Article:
iMBCR Group

Guided by the heuristic framework developed by Barrera and Castro [26], the original English version of the MBCR program was translated into Chinese with a cross-cultural adaptation process. We used the following steps:

  1. Information gathering: the goal of this step is to identify the form and content of needed adaptations, as well as the characteristics and preferences of potential participants. We conducted a mixed study. The quantitative study investigated the supportive care needs, mindfulness levels, and HRQoL of Chinese patients with cancer. The results showed that patients with cancer had a high level of supportive care needs. Health system and information needs and psychological needs were the top 2 needs of Chinese patients with cancer. Multiple linear regression analyses revealed that psychological needs and mindfulness levels could significantly predict HRQoL in patients with cancer. This suggested that the HRQoL of patients with cancer might be improved with mindfulness-based psychological interventions. The qualitative study was conducted to understand fully the patients’ cancer-related troubles or distress or discomfort, what they thought were the main reasons for these issues, and their attitudes toward participating in an 8-week psychosocial intervention. The interviews showed that patients with cancer experienced numerous symptoms but lacked strategies for coping with them. In addition, most (6/10, 60%) of the patients felt that an 8-week intervention course was too long for them.
  2. Preliminary adaptation design: we translated the text of the 8-week MBCR program into Chinese and organized an expert-panel meeting to discuss the content and delivery format of an MBCR program in the Chinese cultural context. Combining the results of the previous phase with those of the expert-panel meeting, we created the preliminary 8-week web-based MBCR program.
  3. Preliminary adaptation tests: we conducted a pilot study to test the feasibility and acceptability of an 8-week iMBCR program in patients with breast cancer. The results showed that the web-based MBCR intervention was acceptable to the participants, but only 40% (4/10) of the participants completed the full 8-week session. More than half (7/10, 70%) of the participants felt that the intervention was too long. Interviews with the participants who completed the intervention (4/10, 40%) showed that mindful practice techniques (eg, mindful breathing, body scan meditation, and mindful walking) were practical for daily life activities, but yoga exercises were difficult for some (3/4, 75%) of the patients to complete.
  4. Adaptation refinement: on the basis of the problems in the pilot study and participant feedback, we adjusted the duration and content of the iMBCR program. Five experts were invited to evaluate the content importance and rationality of a 4-week MBCR program. Through 2 rounds of expert consultations, we constructed the 4-week iMBCR program. Table 1 presents the detailed contents of the 4-week iMBCR program.
Table 1. Content of the 4-week mindfulness-based cancer recovery program.
Sessions and modulesContent
Session 1: first experience of mindfulness—connecting mind and body

Participative sectionSelf-introduction; review of the agenda and content of sessions and main rules; group discussion on changes and distress caused by cancer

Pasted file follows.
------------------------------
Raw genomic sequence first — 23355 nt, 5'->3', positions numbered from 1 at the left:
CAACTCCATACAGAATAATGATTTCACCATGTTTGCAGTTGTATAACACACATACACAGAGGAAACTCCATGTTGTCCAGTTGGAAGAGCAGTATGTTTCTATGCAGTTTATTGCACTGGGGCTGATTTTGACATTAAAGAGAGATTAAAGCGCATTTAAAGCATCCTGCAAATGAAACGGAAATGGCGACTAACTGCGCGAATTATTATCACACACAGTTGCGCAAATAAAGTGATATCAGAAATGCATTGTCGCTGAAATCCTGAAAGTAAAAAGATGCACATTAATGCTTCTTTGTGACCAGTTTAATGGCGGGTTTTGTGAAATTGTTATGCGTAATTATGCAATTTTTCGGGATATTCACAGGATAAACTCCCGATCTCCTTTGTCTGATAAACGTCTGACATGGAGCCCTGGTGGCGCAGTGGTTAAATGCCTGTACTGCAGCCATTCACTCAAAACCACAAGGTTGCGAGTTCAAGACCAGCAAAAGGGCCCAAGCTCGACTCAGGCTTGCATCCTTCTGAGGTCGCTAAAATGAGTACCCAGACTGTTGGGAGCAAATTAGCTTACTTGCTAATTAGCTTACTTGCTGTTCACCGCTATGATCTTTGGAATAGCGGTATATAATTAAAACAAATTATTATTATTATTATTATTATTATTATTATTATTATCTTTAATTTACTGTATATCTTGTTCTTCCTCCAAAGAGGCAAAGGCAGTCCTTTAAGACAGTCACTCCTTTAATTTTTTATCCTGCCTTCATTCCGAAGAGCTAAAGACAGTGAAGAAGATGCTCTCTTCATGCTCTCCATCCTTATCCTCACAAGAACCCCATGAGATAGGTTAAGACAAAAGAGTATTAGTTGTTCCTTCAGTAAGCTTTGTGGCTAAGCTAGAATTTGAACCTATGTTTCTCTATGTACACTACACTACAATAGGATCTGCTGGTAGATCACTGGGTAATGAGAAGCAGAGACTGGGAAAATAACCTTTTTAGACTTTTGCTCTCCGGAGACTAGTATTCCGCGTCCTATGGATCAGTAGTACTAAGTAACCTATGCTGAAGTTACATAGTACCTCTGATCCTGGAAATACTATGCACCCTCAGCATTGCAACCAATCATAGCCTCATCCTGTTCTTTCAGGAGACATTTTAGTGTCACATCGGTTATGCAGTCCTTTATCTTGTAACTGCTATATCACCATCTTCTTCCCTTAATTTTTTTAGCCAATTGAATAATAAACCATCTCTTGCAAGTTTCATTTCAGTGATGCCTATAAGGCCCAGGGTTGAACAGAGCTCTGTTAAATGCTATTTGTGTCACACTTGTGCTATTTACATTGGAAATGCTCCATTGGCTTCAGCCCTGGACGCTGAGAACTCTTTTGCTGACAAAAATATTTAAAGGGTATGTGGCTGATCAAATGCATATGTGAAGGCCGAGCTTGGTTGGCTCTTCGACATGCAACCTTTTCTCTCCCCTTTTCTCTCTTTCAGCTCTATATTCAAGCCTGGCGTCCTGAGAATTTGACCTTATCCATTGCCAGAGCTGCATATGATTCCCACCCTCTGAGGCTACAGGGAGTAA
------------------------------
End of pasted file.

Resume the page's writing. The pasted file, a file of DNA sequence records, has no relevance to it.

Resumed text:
Didactic presentationUnderstand the core concepts and related knowledge of mindfulness; develop a mindful attitude

Mindfulness techniquesRaisin meditation; body scan practice

Home practiceGuided audio body scan practice; mindful eating; record pleasant and unpleasant events
Session 2: power of awareness—emotion and thought

Participative sectionRecording pleasant and unpleasant events; mindfulness practice experience and body reaction

Didactic presentationExplain nonjudgmental attitude; self-acceptance of emotions and thoughts

Mindfulness techniquesMindful breathing; mindful stretching; sitting meditation

Home practiceGuided audio sitting meditation; mindful breathing; observe individual responses to stressful events
Session 3: stress management and self-compassion

Participative sectionGroup discussion: individual responses to stressful events; confusion or discovery in practice

Didactic presentationMindfulness coping with cancer-related symptoms and self-compassion

Mindfulness techniquesMindful walking; loving-kindness meditation; sitting meditation

Home practiceGuided audio body scan practice; mindful walking; loving-kindness meditation
Session 4: new life—incorporating mindfulness into daily life

Participative sectionHow to bring mindfulness into daily living

Didactic presentationAttitude toward mindfulness practices; experience sharing; recommendation of resources for mindfulness practice

Mindfulness techniques“Who am I?” meditation exercise; mindful breathing; mindful stretching

Home practiceGuided audio sitting meditation; loving-kindness meditation

The iMBCR group received a 4-week MBCR program (1.5 hours per week) and at least 30 minutes of daily mindfulness home practice. All participants were invited to scan a quick-response code to join a WeChat group. We used this group mainly to send to the participants links to web-based courses and intervention materials, as well as for instant web-based communication. Participants were invited to attend web-based courses on Saturday mornings through a videoconferencing app (Tencent) extensively used in China. They were required to use their own smartphone to access the web-based course, which was also accessible by a desktop computer. Our assistant provided systematic training on the use of videoconferencing to ensure that the courses were accessible to participants. Session attendance was recorded, and all courses were recorded by video. The course video was provided to those who were absent for any reason. A Chinese-version MBCR book and some assisted–mindfulness practice audios were provided to the participants for home practice. Participants were asked to use the WeChat applet to make a note after completing their daily home practice. The intervention was delivered by a therapist who had completed mindfulness training and had 4 years of experience in teaching MBCR, accompanied by an assistant with 2 years of experience in mindfulness practice.